The purpose of this study was to compare the effectiveness of and preference for different auditory stimuli in supporting mindfulness meditation. Undergraduate non-musicians ( N = 57) listened to four different auditory stimuli guiding them in a mindfulness meditation: script only (i.e., Script), steady beat (i.e., Beat), beat and harmonic progression (i.e., Harmony), and beat, harmony, and melody (i.e., Melody). This study used a within-subjects repeated-measures design with the four conditions counterbalanced and randomized across participants. Participants rated responses using the Mindful Attention Awareness Scale (MAAS), completed the Absorption in Music Scale (AIMS), and ranked auditory stimuli according to preference and usefulness for mindfulness meditation. A repeated-measures analysis of covariance (ANCOVA) on the MAAS scores, using the AIMS as a covariate, indicated no statistically significant difference between auditory stimuli. However, with the AIMS removed, the analysis revealed significant differences between stimuli, indicating that levels of absorption in music may moderate participants’ responses to auditory stimuli for mindfulness meditation. Friedman analyses of variance (ANOVAs) and post hoc analyses indicated that participant rankings of usefulness and preference were significantly different among conditions, with the Melody and Harmony conditions ranked highest.
... For example, we included an active control group, listening to music, which is something that adolescents tend to do when feeling stressed or emotionally challenged [53]. A focus on listening is sometimes included in MBI, as in MBCT [51], and the partial similarity between the two interventions [81] makes these two groups comparable in terms of focus, although the focus in mindfulness is purposeful and without judgment. Another strength is that we evaluated the compliance in several steps [67]. ...
Article
Full-text available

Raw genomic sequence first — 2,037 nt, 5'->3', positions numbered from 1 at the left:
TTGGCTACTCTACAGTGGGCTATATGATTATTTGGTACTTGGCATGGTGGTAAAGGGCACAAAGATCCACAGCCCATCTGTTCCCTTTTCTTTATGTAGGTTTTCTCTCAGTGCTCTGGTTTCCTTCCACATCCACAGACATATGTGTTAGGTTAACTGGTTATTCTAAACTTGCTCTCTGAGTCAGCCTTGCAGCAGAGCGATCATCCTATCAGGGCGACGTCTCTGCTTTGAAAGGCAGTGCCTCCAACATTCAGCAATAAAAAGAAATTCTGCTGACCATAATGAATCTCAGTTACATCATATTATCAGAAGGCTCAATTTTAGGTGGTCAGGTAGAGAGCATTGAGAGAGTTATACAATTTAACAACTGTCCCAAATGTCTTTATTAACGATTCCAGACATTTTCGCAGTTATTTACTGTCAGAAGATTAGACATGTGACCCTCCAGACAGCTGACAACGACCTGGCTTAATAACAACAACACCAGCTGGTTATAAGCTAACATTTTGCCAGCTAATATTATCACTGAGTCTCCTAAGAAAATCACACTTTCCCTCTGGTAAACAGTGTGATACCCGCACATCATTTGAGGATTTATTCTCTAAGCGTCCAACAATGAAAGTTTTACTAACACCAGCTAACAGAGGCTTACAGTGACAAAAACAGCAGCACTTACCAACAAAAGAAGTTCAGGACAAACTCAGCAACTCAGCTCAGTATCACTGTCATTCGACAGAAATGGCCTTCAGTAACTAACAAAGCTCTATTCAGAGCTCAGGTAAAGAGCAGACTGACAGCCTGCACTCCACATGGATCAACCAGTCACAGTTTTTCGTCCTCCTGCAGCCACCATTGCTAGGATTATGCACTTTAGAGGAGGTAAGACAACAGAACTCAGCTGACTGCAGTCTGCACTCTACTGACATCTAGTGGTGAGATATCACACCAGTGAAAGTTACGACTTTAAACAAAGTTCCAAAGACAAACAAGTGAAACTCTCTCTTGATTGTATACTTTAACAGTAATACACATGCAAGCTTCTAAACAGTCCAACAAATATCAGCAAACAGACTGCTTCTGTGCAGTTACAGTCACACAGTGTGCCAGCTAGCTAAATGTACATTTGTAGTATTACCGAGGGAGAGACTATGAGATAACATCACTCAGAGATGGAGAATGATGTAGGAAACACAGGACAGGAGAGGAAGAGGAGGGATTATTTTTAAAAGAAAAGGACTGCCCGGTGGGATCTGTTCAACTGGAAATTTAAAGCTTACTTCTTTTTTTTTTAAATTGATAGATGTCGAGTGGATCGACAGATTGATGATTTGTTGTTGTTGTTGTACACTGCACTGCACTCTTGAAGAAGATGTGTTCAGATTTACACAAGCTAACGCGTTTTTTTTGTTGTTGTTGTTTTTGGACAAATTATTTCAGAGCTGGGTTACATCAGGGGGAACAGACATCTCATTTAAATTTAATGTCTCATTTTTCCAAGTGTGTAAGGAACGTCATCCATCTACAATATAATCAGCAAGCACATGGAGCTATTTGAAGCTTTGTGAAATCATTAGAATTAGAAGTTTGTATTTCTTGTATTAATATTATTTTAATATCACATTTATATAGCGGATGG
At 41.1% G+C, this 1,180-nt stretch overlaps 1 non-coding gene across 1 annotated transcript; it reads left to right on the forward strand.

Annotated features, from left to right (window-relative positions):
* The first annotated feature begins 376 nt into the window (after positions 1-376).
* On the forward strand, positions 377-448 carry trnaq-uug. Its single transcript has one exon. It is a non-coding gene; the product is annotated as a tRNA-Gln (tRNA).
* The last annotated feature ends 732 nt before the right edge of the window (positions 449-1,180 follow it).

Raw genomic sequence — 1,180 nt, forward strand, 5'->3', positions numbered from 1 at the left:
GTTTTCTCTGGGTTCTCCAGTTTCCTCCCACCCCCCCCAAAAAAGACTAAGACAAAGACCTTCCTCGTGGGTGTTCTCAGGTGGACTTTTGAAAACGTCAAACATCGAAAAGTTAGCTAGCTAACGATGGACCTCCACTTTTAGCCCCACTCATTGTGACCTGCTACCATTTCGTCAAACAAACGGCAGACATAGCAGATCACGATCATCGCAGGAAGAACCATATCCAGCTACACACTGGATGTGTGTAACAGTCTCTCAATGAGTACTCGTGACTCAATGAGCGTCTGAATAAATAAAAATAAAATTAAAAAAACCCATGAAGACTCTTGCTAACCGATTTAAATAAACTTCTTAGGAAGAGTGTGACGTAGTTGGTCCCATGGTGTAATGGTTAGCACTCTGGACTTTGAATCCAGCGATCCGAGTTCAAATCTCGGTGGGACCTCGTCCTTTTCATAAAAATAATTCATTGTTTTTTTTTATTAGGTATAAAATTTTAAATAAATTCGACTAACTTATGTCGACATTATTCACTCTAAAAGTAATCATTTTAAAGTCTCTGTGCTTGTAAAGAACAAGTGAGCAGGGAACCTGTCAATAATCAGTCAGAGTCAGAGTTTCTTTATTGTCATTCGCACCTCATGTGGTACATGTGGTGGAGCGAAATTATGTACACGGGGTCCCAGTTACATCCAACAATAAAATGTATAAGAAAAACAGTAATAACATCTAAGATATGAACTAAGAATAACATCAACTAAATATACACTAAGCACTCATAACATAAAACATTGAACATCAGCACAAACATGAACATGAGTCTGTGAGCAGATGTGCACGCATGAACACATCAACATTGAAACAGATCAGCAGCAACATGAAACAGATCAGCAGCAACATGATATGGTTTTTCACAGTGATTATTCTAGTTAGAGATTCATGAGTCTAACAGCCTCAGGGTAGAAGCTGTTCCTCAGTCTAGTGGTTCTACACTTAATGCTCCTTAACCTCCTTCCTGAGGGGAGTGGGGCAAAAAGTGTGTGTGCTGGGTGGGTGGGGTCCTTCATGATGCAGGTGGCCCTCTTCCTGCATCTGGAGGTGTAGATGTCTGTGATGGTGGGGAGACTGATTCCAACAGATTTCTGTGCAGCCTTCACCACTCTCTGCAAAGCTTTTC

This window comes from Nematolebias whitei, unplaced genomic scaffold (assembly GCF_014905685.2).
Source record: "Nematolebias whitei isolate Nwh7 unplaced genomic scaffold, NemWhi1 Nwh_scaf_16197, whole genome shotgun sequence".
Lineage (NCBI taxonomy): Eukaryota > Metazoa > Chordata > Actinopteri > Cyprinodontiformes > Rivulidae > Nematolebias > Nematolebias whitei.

Psychiatric symptoms and stress are on the increase among Swedish adolescents. We aimed to study the potential effect and feasibility of two Internet-based self-help programmes, one mindfulness based (iMBI) and the other music based in a randomised controlled trial that targeted adolescents. A total of 283 upper secondary school students in two Swedish schools were randomised to either a waiting list or one of the two programmes, on their own incentive, on schooltime. General psychiatric health (Symptoms Checklist 90), sleep quality (Pittsburgh Sleep Quality Index), and perceived stress (Perceived Stress Scale) were assessed before and after the interventions. In total, 202 participants answered the questionnaires. Less than 20 logged into each intervention and only 1 performed a full intervention (iMBI). No significant differences in any of the scales were found between those who logged in and those who did not. The potential effect of Internet-based self-help programmes was not possible to examine due to low compliance rates. Adolescents seem to have a very low compliance with Internet-based self-help programmes if left to their own incentive. There were no associations between the psychiatric and stress-related symptoms at baseline and compliance in any of the intervention groups, and no evidence for differences in compliance in relation to the type of programme. Additional studies are needed to examine how compliance rates can be increased in Internet-based self-help mindfulness programmes in adolescents, as the potentially positive effects of mindfulness are partly related to compliance rates. Electronic supplementary material The online version of this article (doi:10.1007/s00787-017-1035-6) contains supplementary material, which is available to authorized users.